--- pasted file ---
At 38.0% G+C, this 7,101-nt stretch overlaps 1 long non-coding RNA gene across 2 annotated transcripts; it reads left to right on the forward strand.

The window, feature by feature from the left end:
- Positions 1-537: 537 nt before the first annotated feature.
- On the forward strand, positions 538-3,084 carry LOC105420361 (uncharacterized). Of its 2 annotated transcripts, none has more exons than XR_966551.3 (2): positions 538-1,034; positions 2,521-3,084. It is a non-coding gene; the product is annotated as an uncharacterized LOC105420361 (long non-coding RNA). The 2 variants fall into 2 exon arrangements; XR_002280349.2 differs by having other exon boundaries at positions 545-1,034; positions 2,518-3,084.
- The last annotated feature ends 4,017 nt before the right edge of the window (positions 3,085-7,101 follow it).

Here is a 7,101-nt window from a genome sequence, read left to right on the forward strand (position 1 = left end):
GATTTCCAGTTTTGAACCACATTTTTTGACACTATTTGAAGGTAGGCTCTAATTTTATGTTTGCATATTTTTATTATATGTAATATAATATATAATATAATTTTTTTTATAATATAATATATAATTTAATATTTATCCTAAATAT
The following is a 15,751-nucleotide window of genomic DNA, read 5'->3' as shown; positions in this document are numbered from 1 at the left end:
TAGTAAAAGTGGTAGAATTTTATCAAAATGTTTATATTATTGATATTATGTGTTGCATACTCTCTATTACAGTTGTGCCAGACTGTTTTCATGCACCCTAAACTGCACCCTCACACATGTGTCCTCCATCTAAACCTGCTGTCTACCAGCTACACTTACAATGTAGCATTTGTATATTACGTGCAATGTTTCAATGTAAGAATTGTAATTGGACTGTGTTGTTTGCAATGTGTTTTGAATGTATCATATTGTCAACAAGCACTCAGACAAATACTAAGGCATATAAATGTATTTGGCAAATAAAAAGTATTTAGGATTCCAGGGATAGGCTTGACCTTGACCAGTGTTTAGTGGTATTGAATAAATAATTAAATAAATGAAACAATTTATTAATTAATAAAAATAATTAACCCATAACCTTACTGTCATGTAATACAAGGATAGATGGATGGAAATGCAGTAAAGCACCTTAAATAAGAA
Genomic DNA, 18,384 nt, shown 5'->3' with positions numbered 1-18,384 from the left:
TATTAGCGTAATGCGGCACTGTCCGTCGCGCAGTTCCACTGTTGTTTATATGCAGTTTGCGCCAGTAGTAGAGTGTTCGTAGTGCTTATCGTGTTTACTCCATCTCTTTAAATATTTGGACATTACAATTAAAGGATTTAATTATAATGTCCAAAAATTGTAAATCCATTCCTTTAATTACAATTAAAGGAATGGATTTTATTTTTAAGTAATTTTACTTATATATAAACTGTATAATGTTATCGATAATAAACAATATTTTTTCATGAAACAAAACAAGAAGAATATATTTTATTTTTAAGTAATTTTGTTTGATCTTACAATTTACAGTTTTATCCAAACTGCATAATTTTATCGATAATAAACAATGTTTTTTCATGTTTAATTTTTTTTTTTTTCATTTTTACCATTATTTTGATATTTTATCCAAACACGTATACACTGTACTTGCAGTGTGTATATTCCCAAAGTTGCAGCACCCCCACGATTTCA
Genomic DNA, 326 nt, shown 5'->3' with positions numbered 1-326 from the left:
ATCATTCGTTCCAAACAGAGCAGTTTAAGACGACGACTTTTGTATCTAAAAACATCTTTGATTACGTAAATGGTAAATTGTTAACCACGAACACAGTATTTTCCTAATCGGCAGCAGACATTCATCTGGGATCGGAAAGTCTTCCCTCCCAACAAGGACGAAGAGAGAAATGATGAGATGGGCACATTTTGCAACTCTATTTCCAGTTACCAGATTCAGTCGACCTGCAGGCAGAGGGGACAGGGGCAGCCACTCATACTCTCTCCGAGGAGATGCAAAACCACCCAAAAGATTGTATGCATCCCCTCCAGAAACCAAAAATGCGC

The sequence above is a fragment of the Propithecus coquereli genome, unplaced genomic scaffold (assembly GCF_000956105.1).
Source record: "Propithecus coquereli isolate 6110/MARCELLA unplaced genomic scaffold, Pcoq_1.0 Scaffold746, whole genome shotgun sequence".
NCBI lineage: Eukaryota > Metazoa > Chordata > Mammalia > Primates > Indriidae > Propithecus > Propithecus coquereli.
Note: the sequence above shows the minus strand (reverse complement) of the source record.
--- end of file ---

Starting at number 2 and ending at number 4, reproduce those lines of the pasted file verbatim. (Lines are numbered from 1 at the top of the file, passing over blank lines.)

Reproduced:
The window, feature by feature from the left end:
- Positions 1-537: 537 nt before the first annotated feature.
- On the forward strand, positions 538-3,084 carry LOC105420361 (uncharacterized). Of its 2 annotated transcripts, none has more exons than XR_966551.3 (2): positions 538-1,034; positions 2,521-3,084. It is a non-coding gene; the product is annotated as an uncharacterized LOC105420361 (long non-coding RNA). The 2 variants fall into 2 exon arrangements; XR_002280349.2 differs by having other exon boundaries at positions 545-1,034; positions 2,518-3,084.